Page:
I will be asking (school's name here) to inform me if anyone in your class or his/her sibling's class calls in sick with strep. Strep is the trigger for Chris and needs to be avoided at all costs. PANDAS has been referred to as RF (Rheumatic Fever) of the brain. Neither Chris, nor his/her siblings gets symptoms of strep -- no sore throat, no fever. So, if they are directly exposed, they need to be brought in for testing. I ask, if you should ever be diagnosed with strep during the school year, that you inform the office so I can then be notified.

I would like to set up a face to face meeting with you to discuss this further, provide you with papers that may help explain the disorder even more, and to answer any questions you and I may have. Please remember that Chris is like any other child, he/she just happens to have an autoimmune disorder that may affect movement and/or behavior. Together, I believe we can make this a wonderful school year. Rest assure that PANDAS is not contagious. No one in the school can catch this from my child. I am simply asking you to be part of our "team" in getting Chris healthy and well. You are an integral part of his/her life and I appreciate your help.

Here is useful link on PANDAS that you may be interested in reading prior to our meeting.

PANDAS Fact Sheet http://pandasnetwork...ily/fact-sheet/

Thank you for your time and understanding. I look forward to hearing from you and scheduling a meeting.

Edited by Vickie, 28 September 2010 - 07:01 PM.

#6 marylandmom


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Posted 28 September 2010 - 08:13 PM

Thanks so much for your replies. I will be cutting and pasteing this for my conference ( private school so no IEP, etc to back me up) to "prepare" dd(8) teacher should this PANDAS rear its ugly head again. I have had too many years ( hindsight IS 20/20, right?) of school were things are going well and BAM teachers are looking at me like, "WHAAAAT IS GOING ON?!"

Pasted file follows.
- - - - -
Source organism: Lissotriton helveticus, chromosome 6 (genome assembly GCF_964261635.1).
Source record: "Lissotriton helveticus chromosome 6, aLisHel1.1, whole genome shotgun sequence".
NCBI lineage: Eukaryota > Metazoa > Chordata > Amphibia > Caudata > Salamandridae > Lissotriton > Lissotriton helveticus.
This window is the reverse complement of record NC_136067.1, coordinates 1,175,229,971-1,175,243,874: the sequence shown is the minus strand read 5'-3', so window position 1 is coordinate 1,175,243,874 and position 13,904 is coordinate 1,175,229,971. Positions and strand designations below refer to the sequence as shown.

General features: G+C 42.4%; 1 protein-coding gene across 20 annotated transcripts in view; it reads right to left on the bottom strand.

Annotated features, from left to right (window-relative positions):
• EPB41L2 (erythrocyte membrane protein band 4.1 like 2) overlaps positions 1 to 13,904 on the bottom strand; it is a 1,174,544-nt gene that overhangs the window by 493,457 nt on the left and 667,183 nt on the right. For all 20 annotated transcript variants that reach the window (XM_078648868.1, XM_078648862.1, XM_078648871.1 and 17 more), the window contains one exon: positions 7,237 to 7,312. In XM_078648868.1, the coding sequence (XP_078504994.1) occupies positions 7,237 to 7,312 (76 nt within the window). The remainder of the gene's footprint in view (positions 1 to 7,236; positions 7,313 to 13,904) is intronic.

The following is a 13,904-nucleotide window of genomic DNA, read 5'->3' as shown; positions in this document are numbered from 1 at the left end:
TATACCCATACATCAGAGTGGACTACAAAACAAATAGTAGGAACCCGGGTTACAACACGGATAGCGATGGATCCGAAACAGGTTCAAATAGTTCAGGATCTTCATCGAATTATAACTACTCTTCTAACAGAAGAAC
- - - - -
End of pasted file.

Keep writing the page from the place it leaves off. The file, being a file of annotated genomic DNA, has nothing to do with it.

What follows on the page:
At least now I have a talk track.

#7 buster


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Posted 29 September 2010 - 12:21 AM

In our case, we did the following:

We selected 4 handwriting samples:
  • one pre-illness (February)
  • one during exacerbation (March)
  • one pre-treatment (June)
  • one post-treatment (August)

This was incredibly effective at conveying the effect treatment had on legibility and fine motor skills.

We then had a cover letter that said:

______ has a dysfunction in her basal ganglia specifically around fine motor and orthographic memory. This is a medical condition and not a lack of trying or lack of desire to do better. Like someone who has had a stroke, it is incredibly frustrating for ________ to do simple tasks everyone else can do. Even copying a word is a chore.

Orthographic memory is pattern matching that affects both how we recognize words/numbers (sight reading) and how we know how to spell words. ______ struggles to produce words in the right shape. You may be surprised to see that ______ is misspelling a word that is written in the question above her answer. This is because copying is more difficult for her than guessing at the word shape. As such, please provide ways that she doesn't have to copy material particularly far-point copying. ______ is recovering from this illness and it will take some time for her brain to relearn prior skills.

In our case, handwriting deterioration is the most noticable sign that something is wrong. We will likely notice symptoms before you will -- but if you do see significant deterioration in legibility please let us know. We would also appreciate being informed if a child in the class is out with a contagious bacterial infection such as strep throat. _______ is particularly sensitive to strep throat and early awareness will help us help her.


In our case our daughter is post treatment but we still had a tough time with the school. It really is tough for them to see her skilled in all sorts of other ways and still not able to spell certain words.